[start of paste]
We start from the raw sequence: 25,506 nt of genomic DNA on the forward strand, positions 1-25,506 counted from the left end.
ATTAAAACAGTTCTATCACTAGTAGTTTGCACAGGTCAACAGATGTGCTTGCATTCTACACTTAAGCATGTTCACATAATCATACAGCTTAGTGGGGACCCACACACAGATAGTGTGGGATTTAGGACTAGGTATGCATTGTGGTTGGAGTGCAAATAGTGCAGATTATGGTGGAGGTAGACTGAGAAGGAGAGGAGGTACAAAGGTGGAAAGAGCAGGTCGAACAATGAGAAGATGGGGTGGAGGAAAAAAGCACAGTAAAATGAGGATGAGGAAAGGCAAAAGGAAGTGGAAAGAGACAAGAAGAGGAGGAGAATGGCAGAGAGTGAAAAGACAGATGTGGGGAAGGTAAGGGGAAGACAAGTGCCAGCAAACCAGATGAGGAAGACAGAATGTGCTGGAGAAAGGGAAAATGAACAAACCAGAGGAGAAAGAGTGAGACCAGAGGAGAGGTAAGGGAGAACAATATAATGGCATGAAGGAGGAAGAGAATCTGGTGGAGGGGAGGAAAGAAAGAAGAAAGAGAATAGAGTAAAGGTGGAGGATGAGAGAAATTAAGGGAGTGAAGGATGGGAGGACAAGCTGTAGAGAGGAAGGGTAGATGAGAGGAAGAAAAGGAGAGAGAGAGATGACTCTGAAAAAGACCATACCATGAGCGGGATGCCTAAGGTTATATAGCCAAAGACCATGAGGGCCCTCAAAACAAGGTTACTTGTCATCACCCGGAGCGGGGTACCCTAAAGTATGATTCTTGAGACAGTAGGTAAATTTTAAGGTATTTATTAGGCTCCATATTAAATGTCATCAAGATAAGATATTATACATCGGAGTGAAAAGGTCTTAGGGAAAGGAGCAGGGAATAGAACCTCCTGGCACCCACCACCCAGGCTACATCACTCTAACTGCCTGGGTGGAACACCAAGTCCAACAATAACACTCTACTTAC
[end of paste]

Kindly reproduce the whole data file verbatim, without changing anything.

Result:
We start from the raw sequence: 25,506 nt of genomic DNA on the forward strand, positions 1-25,506 counted from the left end.
ATTAAAACAGTTCTATCACTAGTAGTTTGCACAGGTCAACAGATGTGCTTGCATTCTACACTTAAGCATGTTCACATAATCATACAGCTTAGTGGGGACCCACACACAGATAGTGTGGGATTTAGGACTAGGTATGCATTGTGGTTGGAGTGCAAATAGTGCAGATTATGGTGGAGGTAGACTGAGAAGGAGAGGAGGTACAAAGGTGGAAAGAGCAGGTCGAACAATGAGAAGATGGGGTGGAGGAAAAAAGCACAGTAAAATGAGGATGAGGAAAGGCAAAAGGAAGTGGAAAGAGACAAGAAGAGGAGGAGAATGGCAGAGAGTGAAAAGACAGATGTGGGGAAGGTAAGGGGAAGACAAGTGCCAGCAAACCAGATGAGGAAGACAGAATGTGCTGGAGAAAGGGAAAATGAACAAACCAGAGGAGAAAGAGTGAGACCAGAGGAGAGGTAAGGGAGAACAATATAATGGCATGAAGGAGGAAGAGAATCTGGTGGAGGGGAGGAAAGAAAGAAGAAAGAGAATAGAGTAAAGGTGGAGGATGAGAGAAATTAAGGGAGTGAAGGATGGGAGGACAAGCTGTAGAGAGGAAGGGTAGATGAGAGGAAGAAAAGGAGAGAGAGAGATGACTCTGAAAAAGACCATACCATGAGCGGGATGCCTAAGGTTATATAGCCAAAGACCATGAGGGCCCTCAAAACAAGGTTACTTGTCATCACCCGGAGCGGGGTACCCTAAAGTATGATTCTTGAGACAGTAGGTAAATTTTAAGGTATTTATTAGGCTCCATATTAAATGTCATCAAGATAAGATATTATACATCGGAGTGAAAAGGTCTTAGGGAAAGGAGCAGGGAATAGAACCTCCTGGCACCCACCACCCAGGCTACATCACTCTAACTGCCTGGGTGGAACACCAAGTCCAACAATAACACTCTACTTAC